Langan (1) Hydrological station 76°12.2′ 37°41.7′ 2,000 1955–2015 
Kaqun Hydrological station 76°54.0′ 37°59.0′ 1,370 1955–2015 
Taxkorgan Meteorological station 75°15.8′ 37°46.8′ 3,090 1954–2013 
Langan (2) Automatic station 76°12.3′ 37°41.2′ 1,920 5/2013–6/2015 
Chahekou Automatic station 76°12.6′ 36°36.6′ 2,990 9/2012–6/2015 
Kyagar Automatic station 77°11.0′ 35°40.6′ 4,810 9/2012–6/2015 

The detrended fluctuation analysis (DFA) method was first introduced by Peng et al. (1994) in their study of correlations among the molecular chains of deoxyribonucleic acid. The method has the advantages of distinguishing intrinsic autocorrelation, eliminating local trends and false correlation phenomena, and accurately quantifying long-range correlations in non-stationary time series. DFA has been extensively used in studies of long-range correlation involving precipitation, air temperature, runoff, humidity and evaporation (Yue et al. 2010; Gao & Xu 2014; Wang et al. 2016).

In this study, monthly and seasonal precipitation, air temperature and runoff data from 1955 to 2015 from the Kaqun hydrological station (see Figure 1 and Table 1) in Xinjiang, China, are analysed using DFA to predict the future trends in these variables. Detailed information on the Kaqun hydrological station is shown in Figure 1 and Table 1. Additionally, the spatial distribution of precipitation in the Yarkant River Basin is analysed using observed data and the CMADS and CFSR reanalysis datasets. These datasets provide a scientific reference for further studies using hydrological models in the arid Yarkant Basin, which is expected to be affected by future climate change.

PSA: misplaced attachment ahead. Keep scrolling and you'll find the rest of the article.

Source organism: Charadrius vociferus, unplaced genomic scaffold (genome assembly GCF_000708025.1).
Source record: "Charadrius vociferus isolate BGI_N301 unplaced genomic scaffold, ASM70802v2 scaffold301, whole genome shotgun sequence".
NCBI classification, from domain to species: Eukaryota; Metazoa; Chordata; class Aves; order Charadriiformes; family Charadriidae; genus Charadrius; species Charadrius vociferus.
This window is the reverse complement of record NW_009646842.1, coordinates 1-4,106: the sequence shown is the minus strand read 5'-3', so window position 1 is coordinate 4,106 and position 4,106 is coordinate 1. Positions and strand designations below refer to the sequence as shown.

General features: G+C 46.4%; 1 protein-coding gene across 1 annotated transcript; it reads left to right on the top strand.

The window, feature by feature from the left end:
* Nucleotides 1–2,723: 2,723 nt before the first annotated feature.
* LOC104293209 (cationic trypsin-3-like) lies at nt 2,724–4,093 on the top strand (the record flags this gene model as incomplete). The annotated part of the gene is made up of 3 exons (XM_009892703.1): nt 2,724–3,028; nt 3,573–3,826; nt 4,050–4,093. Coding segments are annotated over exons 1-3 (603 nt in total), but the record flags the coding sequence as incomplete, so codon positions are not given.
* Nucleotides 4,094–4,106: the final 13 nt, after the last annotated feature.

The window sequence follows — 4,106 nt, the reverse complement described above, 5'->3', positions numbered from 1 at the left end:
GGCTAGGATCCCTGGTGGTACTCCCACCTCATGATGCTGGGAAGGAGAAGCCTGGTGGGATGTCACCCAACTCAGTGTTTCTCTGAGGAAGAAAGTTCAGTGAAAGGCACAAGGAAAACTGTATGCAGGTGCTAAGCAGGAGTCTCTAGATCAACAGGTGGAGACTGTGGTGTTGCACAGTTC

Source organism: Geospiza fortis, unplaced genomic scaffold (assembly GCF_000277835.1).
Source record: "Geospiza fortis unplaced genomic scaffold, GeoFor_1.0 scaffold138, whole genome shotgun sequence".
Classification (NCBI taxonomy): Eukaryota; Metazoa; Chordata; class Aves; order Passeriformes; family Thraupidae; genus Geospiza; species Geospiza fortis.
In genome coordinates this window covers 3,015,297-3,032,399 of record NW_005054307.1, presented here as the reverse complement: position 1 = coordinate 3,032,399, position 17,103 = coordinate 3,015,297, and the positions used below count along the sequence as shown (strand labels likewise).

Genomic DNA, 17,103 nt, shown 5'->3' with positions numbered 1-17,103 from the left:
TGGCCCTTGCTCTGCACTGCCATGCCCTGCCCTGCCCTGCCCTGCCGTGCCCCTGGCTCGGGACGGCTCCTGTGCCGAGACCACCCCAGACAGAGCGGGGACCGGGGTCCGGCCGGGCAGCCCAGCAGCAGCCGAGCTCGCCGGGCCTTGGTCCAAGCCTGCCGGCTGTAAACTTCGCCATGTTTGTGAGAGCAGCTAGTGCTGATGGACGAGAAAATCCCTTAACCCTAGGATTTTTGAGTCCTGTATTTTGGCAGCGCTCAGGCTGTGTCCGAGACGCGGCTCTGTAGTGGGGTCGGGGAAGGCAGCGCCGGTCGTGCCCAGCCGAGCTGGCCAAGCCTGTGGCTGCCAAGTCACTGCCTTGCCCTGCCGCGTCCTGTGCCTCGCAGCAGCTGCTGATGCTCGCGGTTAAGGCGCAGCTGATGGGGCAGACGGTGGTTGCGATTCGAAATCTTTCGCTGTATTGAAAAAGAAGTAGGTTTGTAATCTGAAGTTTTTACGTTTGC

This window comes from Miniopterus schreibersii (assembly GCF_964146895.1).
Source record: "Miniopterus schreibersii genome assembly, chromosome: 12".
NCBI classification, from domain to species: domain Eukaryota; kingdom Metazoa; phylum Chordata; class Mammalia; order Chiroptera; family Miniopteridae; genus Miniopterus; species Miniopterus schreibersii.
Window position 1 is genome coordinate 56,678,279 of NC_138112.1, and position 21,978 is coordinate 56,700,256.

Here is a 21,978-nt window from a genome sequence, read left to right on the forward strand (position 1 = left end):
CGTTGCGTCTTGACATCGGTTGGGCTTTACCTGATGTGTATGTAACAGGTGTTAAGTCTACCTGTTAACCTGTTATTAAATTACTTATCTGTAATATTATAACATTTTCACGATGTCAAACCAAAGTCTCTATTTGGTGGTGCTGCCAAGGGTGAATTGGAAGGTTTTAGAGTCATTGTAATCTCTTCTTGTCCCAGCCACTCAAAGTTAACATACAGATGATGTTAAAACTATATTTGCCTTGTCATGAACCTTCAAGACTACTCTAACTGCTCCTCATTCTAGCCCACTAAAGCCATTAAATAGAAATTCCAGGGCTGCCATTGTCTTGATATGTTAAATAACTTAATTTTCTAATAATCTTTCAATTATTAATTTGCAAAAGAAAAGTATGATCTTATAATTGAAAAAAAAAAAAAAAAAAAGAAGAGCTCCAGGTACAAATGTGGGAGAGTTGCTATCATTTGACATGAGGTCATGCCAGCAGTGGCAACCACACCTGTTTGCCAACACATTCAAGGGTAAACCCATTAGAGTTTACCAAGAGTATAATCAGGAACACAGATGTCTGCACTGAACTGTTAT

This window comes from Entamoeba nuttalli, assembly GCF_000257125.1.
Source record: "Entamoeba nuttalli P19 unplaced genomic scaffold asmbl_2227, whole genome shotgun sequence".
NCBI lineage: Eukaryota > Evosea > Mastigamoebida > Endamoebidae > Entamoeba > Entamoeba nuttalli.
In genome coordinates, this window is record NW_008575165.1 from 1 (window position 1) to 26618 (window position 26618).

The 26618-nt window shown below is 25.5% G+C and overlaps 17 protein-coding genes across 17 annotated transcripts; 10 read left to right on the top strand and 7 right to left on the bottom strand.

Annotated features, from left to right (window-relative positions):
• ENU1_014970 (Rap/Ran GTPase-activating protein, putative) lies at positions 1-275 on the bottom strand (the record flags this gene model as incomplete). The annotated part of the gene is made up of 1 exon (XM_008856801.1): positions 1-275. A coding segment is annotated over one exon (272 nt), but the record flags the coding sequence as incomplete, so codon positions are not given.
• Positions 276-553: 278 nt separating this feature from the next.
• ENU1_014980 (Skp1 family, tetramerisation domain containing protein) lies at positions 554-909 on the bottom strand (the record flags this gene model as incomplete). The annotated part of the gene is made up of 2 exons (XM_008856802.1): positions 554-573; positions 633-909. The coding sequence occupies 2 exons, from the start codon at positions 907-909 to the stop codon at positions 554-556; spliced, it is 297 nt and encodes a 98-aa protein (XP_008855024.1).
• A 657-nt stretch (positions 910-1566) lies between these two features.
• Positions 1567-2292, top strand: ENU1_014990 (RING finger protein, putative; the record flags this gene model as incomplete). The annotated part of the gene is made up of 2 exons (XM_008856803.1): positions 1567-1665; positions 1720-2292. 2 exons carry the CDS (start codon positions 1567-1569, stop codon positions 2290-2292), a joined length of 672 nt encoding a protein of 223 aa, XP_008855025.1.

STUDY AREA AND MATERIALS

Study area

The Yarkant River originates from the Shenglidaban Glacier and the Kelechin River Valley on the northern slope of the Karakoram Mountains, Xinjiang, China. The basin (74°28′–80°54′E, 34°50′–40°31′N) is located on the southwestern margin of the Tarim Basin and is bordered by the ridge of the Karakoram Mountains and neighbouring Indus River Basin to the south. It is connected to the Hotan River Basin to the south-east and the Taklimakan Desert to the north-east. Additionally, the Yarkant River Basin is bordered by the Sarykol Range and Pakistan, Afghanistan and Tajikistan to the south-west and also neighbours the Basque and Aksu regions to the west and north (Wang 2010; Niu et al. 2011). The area of the basin is 5.02 × 104 km2, and Kaqun hydrological station is located at the outlet. The terrain in the study region is rugged, with elevations ranging from 1,100 to 8,611 m a.s.l. The geographical positions and distribution of the hydrometeorological stations (Kan et al. 2013) are shown in Figure 1.